The Nature of Glass

This article appeared as part of my Distinct Impressions series over a decade ago. So many of our fears are unwarranted. Yet, as we dwell on the unlikely, our anxiety builds. And so it was that, on an elevator in Atlanta, I began to consider the nature of glass.

Photo Credit: LeoSynapse at FreeImages.com

There are 47 floors at this Marriott in Atlanta and the elevators move upward in a giant cavern-like atrium.  While I was looking up from the lobby, someone commented that it appeared that we were in the belly of a big ol’ whale.  (Made me wonder what everyone else in the lobby had done to make God angry.  I had a pretty good idea why I would’ve been tossed off the boat . . .)

I really hadn’t much thought about glass elevators until I boarded one with 15 other people yesterday.  I was the last one to get on.  There was a lady at the front of the car who moved toward me as soon as the door closed.

“Excuse me, but I’ve got to be up close to that door,” she said.  “If I look out the glass, I’ll grow faint and I’ll probably throw up.”

With that she pushed me further back in the car.  It was probably a group dynamic thing, but I suddenly found my face pressed against the glass, unable to back away.  All I could think about was her last words, “look out the glass . . . faint . . . throw up.”

Words are powerful weapons in the hands of trained professionals.

As the express elevator quickly bypassed the first 30 floors, little beads of sweat broke out on my head.  But I couldn’t force my eyes closed.  I just kept watching the floor fall away.

But I got a grip on myself and began to think rationally.  This glass between me and oblivion was substantial.  In fact, it was plated glass — strong enough to walk on.  I couldn’t break this glass if I tried.  I started going through everything I knew about glass.  It was then that I remembered . . .

Glass is a liquid, you know.  Over time it will actually “flow” as gravity pulls it earthward.  Next time you’re in an old house check it out.  The glass at the bottom of the windows will be thicker.

(That is one of the few things I learned in college physics.  That course, by the way, is why I didn’t pursue a medical degree.  I figured if all I really learned from eight hours of credit was that glass was viscous, I might not be particularly well prepared for a career that seems to pivot on scientific knowledge.)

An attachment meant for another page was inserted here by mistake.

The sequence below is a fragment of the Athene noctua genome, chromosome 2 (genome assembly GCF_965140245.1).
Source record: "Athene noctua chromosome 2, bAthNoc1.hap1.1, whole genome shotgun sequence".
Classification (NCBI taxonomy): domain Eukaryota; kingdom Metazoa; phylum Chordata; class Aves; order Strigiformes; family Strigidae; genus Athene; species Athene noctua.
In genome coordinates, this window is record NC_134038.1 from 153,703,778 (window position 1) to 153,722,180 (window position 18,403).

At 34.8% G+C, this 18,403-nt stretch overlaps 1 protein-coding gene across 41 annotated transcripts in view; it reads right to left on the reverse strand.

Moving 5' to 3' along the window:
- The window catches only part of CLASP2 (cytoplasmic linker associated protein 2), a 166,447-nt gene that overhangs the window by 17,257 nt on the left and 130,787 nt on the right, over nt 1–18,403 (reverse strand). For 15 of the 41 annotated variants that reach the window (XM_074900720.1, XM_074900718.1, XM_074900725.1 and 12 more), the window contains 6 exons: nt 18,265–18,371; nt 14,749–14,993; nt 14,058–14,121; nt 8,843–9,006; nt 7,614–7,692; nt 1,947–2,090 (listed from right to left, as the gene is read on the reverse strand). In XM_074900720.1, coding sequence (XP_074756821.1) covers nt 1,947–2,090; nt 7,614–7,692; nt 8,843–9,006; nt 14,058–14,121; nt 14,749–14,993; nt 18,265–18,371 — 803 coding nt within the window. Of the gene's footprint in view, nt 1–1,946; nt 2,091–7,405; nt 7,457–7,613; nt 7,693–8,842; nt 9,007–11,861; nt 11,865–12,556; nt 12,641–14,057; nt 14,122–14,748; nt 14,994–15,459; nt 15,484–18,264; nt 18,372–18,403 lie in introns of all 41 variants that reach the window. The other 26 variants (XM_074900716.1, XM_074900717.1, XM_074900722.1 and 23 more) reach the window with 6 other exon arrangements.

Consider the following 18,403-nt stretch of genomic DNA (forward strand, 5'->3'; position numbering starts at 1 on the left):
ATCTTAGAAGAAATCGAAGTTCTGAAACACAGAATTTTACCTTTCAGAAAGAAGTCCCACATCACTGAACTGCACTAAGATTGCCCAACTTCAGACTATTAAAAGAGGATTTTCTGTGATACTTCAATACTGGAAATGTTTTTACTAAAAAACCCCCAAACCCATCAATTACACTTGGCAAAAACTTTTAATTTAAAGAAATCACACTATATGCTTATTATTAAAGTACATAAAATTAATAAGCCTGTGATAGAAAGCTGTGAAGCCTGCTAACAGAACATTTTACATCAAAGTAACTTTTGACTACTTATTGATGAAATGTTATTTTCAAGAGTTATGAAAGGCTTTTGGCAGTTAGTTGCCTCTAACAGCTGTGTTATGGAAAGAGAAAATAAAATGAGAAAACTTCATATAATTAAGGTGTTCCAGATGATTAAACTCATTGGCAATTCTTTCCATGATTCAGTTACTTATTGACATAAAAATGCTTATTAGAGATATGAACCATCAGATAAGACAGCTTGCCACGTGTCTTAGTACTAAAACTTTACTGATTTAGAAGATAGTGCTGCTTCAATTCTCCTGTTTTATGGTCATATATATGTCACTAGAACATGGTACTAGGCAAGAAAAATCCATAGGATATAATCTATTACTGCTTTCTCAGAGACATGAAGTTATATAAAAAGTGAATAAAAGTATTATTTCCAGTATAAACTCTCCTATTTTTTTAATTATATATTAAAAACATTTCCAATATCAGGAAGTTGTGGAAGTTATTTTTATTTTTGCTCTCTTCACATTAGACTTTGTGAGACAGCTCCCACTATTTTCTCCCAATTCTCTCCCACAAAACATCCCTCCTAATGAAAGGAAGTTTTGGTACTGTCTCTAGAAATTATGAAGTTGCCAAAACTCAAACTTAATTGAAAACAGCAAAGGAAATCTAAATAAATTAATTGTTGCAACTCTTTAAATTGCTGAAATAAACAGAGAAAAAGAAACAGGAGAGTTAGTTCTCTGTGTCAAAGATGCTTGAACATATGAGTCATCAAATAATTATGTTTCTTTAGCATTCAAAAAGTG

Suddenly viewing my safety barrier as a liquid wasn’t the best idea of the day.  The thought flashed on my memory screen about the time the door opened. I moved quickly and decisively to nimbly assist the queasy woman off the elevator.

She would have been more grateful if it had been her floor.

I didn’t think the fact that I also had gotten off on the wrong floor was something I needed to bring up.  So, after I apologized and pressed the button for another elevator for her, I wheeled around and strode confidently down the hall.

When I got out of her sight, I ducked in the stairwell and slowly ascended to my floor.  Not slowly enough it seems.  As I crossed in front of the elevators on the way to my room, my new-found friend was just getting off.

“I couldn’t find the ice machine on my floor,” I said for her benefit and walked toward a likely location for an ice machine.  She was kind enough not to ask what I intended to put the ice in. When I was sure she was in her room, I went back to the elevator platform and pressed the button for one more ride to the bottom and back up. I had to restore my confidence — in elevators, in glass, and in myself.

Why is it that we can think ourselves into fear?  And perhaps more disturbing, why is it we can think our way out?  Surely, raw intellect can’t be the answer to every problem we face.

Tomorrow I fly home to Abilene.  The good news is the plane windows aren’t made of glass.  I don’t think that Plexiglas is a liquid.  If you know different, I don’t want to know. I don’t want to think about it.

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